Gianni Lunadei

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Gianni Lunadei
Gianni Lunadei.jpg
Born May 1, 1938
Rome
Died June 17, 1998(1998-06-17) (aged 60)
Buenos Aires
Nationality Italian and Argentine
Occupation Actor
Website
facebook: Gianni Lunadei

Gianni Lunadei (May 1, 1938 — June 17, 1998) was a versatile Italian Argentine actor best known for his work in Argentine comedy.

Life and work[edit]

Lunadei was born in Rome in 1938. His mother was a seamstress and his father a brick mason, and the young Lunadei first developed an interest in acting when at age five, his parents introduced him to the cinema and theater. The family struggled during World War II, however, and his mother emigrated to Buenos Aires, Argentina, where Gianni arrived in 1950, followed by his father shortly afterward.[1]

He debuted in the local theater in 1954 playing George in a local production of Arthur Miller's All My Sons, and was later cast in Sean O'Casey's The Shadow of a Gunman and Anton Chekhov's Platonov. His career on the stage flourished, and he worked as a resident actor in the National Comedy for eleven years, and in the General San Martín Theatre for six. Beyond the stage, he had a turn as Count Dracula in a 1968 made-for-television special starring veteran horror film actor Narciso Ibáñez Menta.[2] Among Lunadei's notable stage roles from this era include those in Peter Weiss' Marat/Sade, Carlo Goldoni's Servant of Two Masters, as well as the title role in Pantaleon, a Comedia dell'arte work by Argentine playwright Villanueva Cosse. This latter role won Lunadei the city of Mar del Plata's "Star of the Sea" in 1975 with co-star China Zorilla.[3] He earned a Molière Prize for this role, and won a second one in 1977.[4] He married actress Stella Maris Lanzani, and they had four children.[5]

Lunadei ventured into Argentine cinema in 1976 with a minor part in Carlos Galettini's tragedy Juan que reía (Juan Who Once Laughed). He had a leading role in Manuel Antin's Allá lejos y hace tiempo (Long Ago and Far Away, 1978); but in subsequent years he became known for portraying manic characters in picaresque comedy films and on television. Lunadei explained in a 1984 interview that his childhood dream had been to be a clown.[1] One notable exception was his role as the unscrupulous financier Arteche in Juan José Jusid's tragicomic Plata dulce (Sweet Money, 1982),[6] whose title referred to the economic bubble and collapse caused by José Alfredo Martínez de Hoz's financial deregulation policies of the late 1970s.[7]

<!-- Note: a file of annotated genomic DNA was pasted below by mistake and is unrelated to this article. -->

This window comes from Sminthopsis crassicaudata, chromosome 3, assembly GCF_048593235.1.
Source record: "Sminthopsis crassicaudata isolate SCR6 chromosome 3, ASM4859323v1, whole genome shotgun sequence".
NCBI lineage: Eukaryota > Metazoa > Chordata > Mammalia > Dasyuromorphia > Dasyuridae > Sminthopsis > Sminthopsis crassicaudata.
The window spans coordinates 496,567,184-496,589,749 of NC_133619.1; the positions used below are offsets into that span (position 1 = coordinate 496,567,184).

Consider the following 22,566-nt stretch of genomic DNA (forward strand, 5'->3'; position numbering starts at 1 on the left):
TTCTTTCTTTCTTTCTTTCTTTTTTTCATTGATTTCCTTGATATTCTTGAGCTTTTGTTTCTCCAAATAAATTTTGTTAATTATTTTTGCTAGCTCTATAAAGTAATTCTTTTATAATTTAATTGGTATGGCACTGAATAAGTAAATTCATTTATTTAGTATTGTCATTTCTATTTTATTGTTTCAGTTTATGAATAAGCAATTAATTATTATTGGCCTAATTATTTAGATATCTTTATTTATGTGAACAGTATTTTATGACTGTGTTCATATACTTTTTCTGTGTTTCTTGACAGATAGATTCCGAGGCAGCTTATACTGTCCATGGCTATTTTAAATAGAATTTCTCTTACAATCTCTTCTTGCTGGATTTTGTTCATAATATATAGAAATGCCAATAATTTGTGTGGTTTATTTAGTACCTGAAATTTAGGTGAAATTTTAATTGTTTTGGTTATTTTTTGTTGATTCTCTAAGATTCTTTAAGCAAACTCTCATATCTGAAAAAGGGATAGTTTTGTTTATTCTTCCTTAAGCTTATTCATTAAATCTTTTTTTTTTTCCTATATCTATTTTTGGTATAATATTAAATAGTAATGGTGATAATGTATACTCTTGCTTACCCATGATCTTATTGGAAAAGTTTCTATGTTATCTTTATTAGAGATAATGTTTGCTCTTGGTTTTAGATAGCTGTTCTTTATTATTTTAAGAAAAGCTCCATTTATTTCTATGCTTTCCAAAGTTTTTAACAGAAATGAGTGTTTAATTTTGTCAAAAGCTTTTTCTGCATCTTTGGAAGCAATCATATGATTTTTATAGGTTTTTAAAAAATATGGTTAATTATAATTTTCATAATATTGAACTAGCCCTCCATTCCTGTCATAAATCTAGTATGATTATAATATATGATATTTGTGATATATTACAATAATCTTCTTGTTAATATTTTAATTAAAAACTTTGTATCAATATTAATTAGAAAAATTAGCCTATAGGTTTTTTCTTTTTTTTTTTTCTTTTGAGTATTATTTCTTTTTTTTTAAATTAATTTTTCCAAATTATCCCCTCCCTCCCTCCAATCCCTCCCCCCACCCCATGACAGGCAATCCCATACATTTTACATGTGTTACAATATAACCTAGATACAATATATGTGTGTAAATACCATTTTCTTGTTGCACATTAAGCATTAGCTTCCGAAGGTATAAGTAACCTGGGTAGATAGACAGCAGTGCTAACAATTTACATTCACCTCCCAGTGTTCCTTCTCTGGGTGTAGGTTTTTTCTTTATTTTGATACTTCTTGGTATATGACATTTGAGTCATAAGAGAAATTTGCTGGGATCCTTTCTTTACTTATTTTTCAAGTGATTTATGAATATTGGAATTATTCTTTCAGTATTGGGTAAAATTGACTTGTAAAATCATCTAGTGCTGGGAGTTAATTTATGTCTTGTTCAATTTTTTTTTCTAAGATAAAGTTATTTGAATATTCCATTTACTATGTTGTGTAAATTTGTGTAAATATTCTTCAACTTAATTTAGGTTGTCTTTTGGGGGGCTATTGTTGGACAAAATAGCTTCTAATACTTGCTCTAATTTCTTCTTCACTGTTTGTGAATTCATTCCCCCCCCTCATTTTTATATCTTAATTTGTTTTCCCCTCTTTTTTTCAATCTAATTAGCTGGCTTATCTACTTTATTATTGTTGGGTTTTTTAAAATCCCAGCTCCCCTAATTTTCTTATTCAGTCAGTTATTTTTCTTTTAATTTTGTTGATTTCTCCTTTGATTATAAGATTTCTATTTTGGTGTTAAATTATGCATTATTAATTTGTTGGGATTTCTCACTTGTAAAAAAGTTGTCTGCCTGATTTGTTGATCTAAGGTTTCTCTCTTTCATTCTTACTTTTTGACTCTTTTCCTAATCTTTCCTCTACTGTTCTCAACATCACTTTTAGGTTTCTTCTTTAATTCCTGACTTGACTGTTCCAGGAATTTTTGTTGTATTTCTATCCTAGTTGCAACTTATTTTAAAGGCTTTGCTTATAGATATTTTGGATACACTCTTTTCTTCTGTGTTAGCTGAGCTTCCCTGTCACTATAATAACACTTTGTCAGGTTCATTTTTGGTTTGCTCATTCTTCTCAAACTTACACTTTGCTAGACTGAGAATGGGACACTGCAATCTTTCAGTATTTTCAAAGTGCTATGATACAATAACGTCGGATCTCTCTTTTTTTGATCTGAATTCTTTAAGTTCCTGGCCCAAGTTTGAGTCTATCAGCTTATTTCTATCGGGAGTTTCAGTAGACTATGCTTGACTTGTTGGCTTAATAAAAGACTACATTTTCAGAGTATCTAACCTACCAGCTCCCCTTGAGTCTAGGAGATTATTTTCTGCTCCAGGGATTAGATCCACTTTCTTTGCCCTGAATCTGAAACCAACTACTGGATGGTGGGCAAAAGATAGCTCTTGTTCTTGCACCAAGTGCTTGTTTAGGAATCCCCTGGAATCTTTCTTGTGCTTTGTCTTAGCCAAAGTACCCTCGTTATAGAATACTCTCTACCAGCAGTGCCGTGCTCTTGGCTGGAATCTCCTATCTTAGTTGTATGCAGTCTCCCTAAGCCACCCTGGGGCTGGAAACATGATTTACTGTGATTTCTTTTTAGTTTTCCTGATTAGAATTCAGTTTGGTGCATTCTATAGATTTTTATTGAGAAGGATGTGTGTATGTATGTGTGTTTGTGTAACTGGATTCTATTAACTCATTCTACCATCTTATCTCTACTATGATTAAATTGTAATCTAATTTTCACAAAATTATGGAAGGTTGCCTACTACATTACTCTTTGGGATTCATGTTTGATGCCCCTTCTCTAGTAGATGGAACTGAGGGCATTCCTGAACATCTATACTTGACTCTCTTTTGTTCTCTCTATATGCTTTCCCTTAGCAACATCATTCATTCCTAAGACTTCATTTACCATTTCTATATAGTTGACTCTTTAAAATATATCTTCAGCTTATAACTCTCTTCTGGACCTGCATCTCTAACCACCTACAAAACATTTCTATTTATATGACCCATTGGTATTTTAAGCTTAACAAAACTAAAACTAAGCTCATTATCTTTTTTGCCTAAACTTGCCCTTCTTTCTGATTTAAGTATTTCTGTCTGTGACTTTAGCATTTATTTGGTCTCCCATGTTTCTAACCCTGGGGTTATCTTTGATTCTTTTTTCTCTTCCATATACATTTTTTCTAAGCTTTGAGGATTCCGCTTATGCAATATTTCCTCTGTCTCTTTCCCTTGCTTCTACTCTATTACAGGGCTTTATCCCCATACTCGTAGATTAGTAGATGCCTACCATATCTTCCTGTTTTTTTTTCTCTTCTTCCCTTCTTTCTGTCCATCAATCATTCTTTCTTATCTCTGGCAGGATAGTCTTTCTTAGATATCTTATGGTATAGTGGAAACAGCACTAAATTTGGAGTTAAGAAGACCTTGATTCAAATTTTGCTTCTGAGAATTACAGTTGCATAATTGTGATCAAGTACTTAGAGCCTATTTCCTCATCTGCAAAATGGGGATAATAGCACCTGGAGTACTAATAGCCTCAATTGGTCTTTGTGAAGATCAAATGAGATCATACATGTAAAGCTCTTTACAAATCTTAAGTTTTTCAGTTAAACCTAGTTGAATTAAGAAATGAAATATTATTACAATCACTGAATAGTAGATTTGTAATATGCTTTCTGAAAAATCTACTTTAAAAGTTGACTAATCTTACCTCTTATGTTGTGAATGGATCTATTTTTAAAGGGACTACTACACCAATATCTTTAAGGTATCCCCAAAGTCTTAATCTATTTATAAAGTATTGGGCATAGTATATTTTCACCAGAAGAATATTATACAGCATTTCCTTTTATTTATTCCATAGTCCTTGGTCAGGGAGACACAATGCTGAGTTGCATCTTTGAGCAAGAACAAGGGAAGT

Lunadei was cast by comedy writer Juan Carlos Mesa in the sitcom, Mesa de noticias (News Desk). The prime time show, which premiered on ATC in December 1983, was set in a struggling network news program, where Lunadei played De La Nata, an obsequious correspondent who showered the hapless programming director (Mesa) with compliments such as "benemérito señor director, le pertenezco" ("I'm at your disposal, my honorable director"), while sabotaging coworkers and dispensing ad hominem attacks such as "infeliz!" ("loser!") and his trademark interjection: "SHAQ!" (typically with a chopping motion of the hand).[8] The sitcom was a success and ran until New Year's Eve 1987, appealing to audiences of an unusually varied demographic.[9]

Lunadei returned to cinema in a 1987 lampoon of profiteering in the medical industry, La clínica del Doctor Cureta, and in a 1988 film adaptation of cartoonist Horacio Altuna'a Las Puertitas del señor López. Lunadei earned a Konex Award for lifetime achievement in comedy in 1991.[4] He then joined Mesa in a spin-off of Mesa de Noticias, El gordo y el flaco (akin to Laurel and Hardy), which aired from 1991 to 1994,[2] and appeared in a number of sitcoms in subsequent years.

Lunadei's often manic on-screen persona belied his struggle with clinical depression, however. Separated from his wife, he began a relationship with television actress Perla Caron in 1993, and in 1997, moved to her Belgrano home. He continued to work despite his worsening condition, and had memorable roles such as in the mystery mini-series, Archivo negro (Black File), for which he was nominated for a Martín Fierro Award in 1997, and in the film-noir El inquietante caso de José Blum (The Troubling Case of José Blum).[2] Alone in Perla Caron's home, he shot himself with a .32 caliber pistol on June 17, 1998.[1] Lunadei was interred in the Actors' Pantheon at La Chacarita Cemetery.[5]

The respected stage, television and film actor was renowned in the local entertainment industry for his improvisational skills.[1][8] A production company operated by Juan Carlos Mesa and others announced that a remake of Mesa de noticias was being considered;[10] Mesa himself expressed that "bringing back a hit such as that inevitably leads to criticism that it's somehow not the same, and it wouldn't be the same: Gianni is no longer here." [8]

References[edit]